In 2016, Californian Angela Bolger ordered a replacement laptop battery through Amazon. After receiving it, she snapped it in the port. It made a weird sound, and as she lifted it to her ear for a closer listen, it exploded. Battery shrapnel caught her bed and floor on fire, sending her to the hospital with severe burns.
This story is far too common. Last year, a California measure began and ended in controversy as it sought to hold online marketplaces like Amazon liable for the products sold on their websites.
If your life has been impacted by a defective product, contact the Santa Barbara product liability attorneys at the Law Offices of John B. Richards.
Consumer protection laws vary from state to state, and all of them were written long before e-commerce existed, rendering them out of date. Even though the battery came from a third-party retailer, Bolger won her lawsuit against Amazon in a California appeals court, holding Amazon liable because it stored and shipped the battery through their Fulfilled by Amazon service.
The Bolger and other recent rulings against Amazon are setting a new precedent protecting online shoppers. Since Amazon serves as a gateway for third-party retailers, these new rulings place the onus on Amazon to be the gatekeeper by ensuring they provide authentic and safe products.
These rulings could also impact Amazon’s business model. According to market research from Statista, the millions of third-party sellers on Amazon’s platform add up to about 55% of their sales. Third-party seller’s service revenue hit $23.7 billion in the first quarter of this year alone. That’s a 60% increase year-over-year.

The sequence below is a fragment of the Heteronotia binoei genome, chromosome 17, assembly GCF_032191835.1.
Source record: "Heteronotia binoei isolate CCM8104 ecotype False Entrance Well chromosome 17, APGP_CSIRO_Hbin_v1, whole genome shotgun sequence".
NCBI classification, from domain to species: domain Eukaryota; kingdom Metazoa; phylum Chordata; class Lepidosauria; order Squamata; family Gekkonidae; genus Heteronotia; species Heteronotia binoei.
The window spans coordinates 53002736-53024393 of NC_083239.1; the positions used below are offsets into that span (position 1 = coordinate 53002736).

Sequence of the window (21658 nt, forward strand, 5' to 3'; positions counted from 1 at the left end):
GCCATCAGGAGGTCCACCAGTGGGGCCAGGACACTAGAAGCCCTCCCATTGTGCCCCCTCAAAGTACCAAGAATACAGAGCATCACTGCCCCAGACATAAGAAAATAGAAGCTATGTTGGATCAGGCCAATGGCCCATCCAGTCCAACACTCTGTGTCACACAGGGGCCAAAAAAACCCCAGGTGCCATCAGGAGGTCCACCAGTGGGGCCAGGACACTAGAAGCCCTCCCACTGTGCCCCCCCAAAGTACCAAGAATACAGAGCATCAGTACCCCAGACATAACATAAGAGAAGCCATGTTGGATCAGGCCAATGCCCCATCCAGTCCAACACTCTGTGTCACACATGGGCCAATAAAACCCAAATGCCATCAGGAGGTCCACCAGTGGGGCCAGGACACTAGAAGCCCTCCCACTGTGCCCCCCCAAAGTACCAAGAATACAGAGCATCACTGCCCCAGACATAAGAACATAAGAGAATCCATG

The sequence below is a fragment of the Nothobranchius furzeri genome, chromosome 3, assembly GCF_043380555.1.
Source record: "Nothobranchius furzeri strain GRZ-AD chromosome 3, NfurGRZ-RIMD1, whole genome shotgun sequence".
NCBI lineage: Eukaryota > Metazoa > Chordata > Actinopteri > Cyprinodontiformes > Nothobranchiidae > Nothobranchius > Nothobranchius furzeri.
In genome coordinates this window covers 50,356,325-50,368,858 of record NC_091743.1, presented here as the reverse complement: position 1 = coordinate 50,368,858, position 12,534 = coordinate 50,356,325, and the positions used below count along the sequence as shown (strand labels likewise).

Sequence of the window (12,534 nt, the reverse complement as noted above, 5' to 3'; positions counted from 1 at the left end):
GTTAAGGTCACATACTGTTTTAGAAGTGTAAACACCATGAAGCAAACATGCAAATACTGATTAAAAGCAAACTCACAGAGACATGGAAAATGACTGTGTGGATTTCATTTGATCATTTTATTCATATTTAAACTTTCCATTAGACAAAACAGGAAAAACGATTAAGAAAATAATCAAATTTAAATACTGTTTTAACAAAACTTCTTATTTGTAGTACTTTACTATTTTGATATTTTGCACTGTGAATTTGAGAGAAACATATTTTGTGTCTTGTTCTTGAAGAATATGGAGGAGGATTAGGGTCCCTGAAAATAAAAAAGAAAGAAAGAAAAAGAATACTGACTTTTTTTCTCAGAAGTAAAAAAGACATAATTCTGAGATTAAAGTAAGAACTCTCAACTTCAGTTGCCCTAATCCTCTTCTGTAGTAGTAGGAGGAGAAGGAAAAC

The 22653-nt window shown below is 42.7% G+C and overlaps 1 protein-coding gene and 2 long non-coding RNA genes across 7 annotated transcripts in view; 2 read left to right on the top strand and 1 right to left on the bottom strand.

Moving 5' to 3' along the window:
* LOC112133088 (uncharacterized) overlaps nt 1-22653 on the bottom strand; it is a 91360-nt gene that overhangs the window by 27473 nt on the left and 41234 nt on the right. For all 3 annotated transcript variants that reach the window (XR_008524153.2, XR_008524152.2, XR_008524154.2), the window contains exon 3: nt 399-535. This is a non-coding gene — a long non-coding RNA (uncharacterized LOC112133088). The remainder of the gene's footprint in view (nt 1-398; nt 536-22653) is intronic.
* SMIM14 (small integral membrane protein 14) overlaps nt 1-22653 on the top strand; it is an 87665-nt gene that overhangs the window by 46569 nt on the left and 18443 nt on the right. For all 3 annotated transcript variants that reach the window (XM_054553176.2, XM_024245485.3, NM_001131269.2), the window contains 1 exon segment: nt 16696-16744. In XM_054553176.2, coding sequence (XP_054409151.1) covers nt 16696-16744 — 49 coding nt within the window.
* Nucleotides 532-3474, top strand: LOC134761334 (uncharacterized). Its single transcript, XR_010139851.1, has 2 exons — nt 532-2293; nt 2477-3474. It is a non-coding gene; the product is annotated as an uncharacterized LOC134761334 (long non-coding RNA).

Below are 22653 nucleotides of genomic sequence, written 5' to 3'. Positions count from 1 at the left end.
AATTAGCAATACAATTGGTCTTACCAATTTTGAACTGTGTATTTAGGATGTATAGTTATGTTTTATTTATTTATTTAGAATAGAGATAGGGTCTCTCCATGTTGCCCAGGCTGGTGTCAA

All e-commerce has seen a boom during the COVID-19 pandemic, and Amazon has benefited the most from this consumer shift. The company’s net sales continue to soar, increasing 44% to $108.5 billion in this year’s first quarter compared to the same period last year.
Last year, a new consumer protection bill, AB 3262, was introduced to the California Assembly. The bill would hold e-commerce marketplaces to the same liability standards applied to brick-and-mortar retailers. The bill started strong but came under fire until it was eventually killed.
Online outlets like eBay, Etsy, and Shopify as well as trade organizations and industry groups criticized the bill as unnecessary and claimed it stifled small businesses.
Before the bill’s demise, it amended exemptions for auctions, handmade goods, and websites that function to connect buyers with third-party sellers directly. In a strange twist, Amazon showed conditional support for the bill if it included all the online marketplaces regardless of business models.
It takes timing and proof the product caused an injury to win a product liability claim. The Santa Barbara product liability attorneys at the Law Offices of John B. Richards will investigate every claim and assemble a compelling case for our clients to obtain proper compensation.